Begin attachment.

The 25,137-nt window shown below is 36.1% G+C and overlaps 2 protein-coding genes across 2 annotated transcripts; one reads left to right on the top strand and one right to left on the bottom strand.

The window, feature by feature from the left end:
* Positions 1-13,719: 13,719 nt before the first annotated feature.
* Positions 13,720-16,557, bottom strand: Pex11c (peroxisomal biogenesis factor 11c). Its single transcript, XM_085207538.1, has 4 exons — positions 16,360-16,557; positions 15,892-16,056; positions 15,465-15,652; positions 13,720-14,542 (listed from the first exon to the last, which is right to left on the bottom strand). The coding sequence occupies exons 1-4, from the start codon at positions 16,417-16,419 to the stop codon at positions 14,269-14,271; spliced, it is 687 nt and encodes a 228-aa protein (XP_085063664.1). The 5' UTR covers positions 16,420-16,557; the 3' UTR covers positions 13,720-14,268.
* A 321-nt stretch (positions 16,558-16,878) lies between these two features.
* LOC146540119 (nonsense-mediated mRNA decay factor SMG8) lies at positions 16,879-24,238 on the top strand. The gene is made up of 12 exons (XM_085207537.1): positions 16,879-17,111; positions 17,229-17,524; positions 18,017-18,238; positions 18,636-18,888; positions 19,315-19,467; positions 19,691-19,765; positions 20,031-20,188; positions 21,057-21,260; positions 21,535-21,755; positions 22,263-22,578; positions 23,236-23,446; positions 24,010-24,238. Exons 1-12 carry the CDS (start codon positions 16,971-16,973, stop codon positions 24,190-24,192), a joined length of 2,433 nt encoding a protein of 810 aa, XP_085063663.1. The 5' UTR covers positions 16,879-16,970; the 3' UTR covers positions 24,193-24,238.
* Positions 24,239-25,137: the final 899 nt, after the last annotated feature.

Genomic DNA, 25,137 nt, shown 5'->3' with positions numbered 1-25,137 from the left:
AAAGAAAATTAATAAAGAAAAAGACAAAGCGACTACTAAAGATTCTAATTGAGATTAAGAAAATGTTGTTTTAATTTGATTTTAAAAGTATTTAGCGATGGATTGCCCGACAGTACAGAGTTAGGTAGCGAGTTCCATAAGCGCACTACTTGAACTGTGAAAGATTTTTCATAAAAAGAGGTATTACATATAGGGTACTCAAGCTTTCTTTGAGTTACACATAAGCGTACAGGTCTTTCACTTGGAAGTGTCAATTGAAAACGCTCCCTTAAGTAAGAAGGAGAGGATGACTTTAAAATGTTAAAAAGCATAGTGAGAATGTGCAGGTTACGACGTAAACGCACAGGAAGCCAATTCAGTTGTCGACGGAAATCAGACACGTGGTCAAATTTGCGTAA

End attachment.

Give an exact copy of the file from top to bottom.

The 25,137-nt window shown below is 36.1% G+C and overlaps 2 protein-coding genes across 2 annotated transcripts; one reads left to right on the top strand and one right to left on the bottom strand.

The window, feature by feature from the left end:
* Positions 1-13,719: 13,719 nt before the first annotated feature.
* Positions 13,720-16,557, bottom strand: Pex11c (peroxisomal biogenesis factor 11c). Its single transcript, XM_085207538.1, has 4 exons — positions 16,360-16,557; positions 15,892-16,056; positions 15,465-15,652; positions 13,720-14,542 (listed from the first exon to the last, which is right to left on the bottom strand). The coding sequence occupies exons 1-4, from the start codon at positions 16,417-16,419 to the stop codon at positions 14,269-14,271; spliced, it is 687 nt and encodes a 228-aa protein (XP_085063664.1). The 5' UTR covers positions 16,420-16,557; the 3' UTR covers positions 13,720-14,268.
* A 321-nt stretch (positions 16,558-16,878) lies between these two features.
* LOC146540119 (nonsense-mediated mRNA decay factor SMG8) lies at positions 16,879-24,238 on the top strand. The gene is made up of 12 exons (XM_085207537.1): positions 16,879-17,111; positions 17,229-17,524; positions 18,017-18,238; positions 18,636-18,888; positions 19,315-19,467; positions 19,691-19,765; positions 20,031-20,188; positions 21,057-21,260; positions 21,535-21,755; positions 22,263-22,578; positions 23,236-23,446; positions 24,010-24,238. Exons 1-12 carry the CDS (start codon positions 16,971-16,973, stop codon positions 24,190-24,192), a joined length of 2,433 nt encoding a protein of 810 aa, XP_085063663.1. The 5' UTR covers positions 16,879-16,970; the 3' UTR covers positions 24,193-24,238.
* Positions 24,239-25,137: the final 899 nt, after the last annotated feature.

Genomic DNA, 25,137 nt, shown 5'->3' with positions numbered 1-25,137 from the left:
AAAGAAAATTAATAAAGAAAAAGACAAAGCGACTACTAAAGATTCTAATTGAGATTAAGAAAATGTTGTTTTAATTTGATTTTAAAAGTATTTAGCGATGGATTGCCCGACAGTACAGAGTTAGGTAGCGAGTTCCATAAGCGCACTACTTGAACTGTGAAAGATTTTTCATAAAAAGAGGTATTACATATAGGGTACTCAAGCTTTCTTTGAGTTACACATAAGCGTACAGGTCTTTCACTTGGAAGTGTCAATTGAAAACGCTCCCTTAAGTAAGAAGGAGAGGATGACTTTAAAATGTTAAAAAGCATAGTGAGAATGTGCAGGTTACGACGTAAACGCACAGGAAGCCAATTCAGTTGTCGACGGAAATCAGACACGTGGTCAAATTTGCGTAA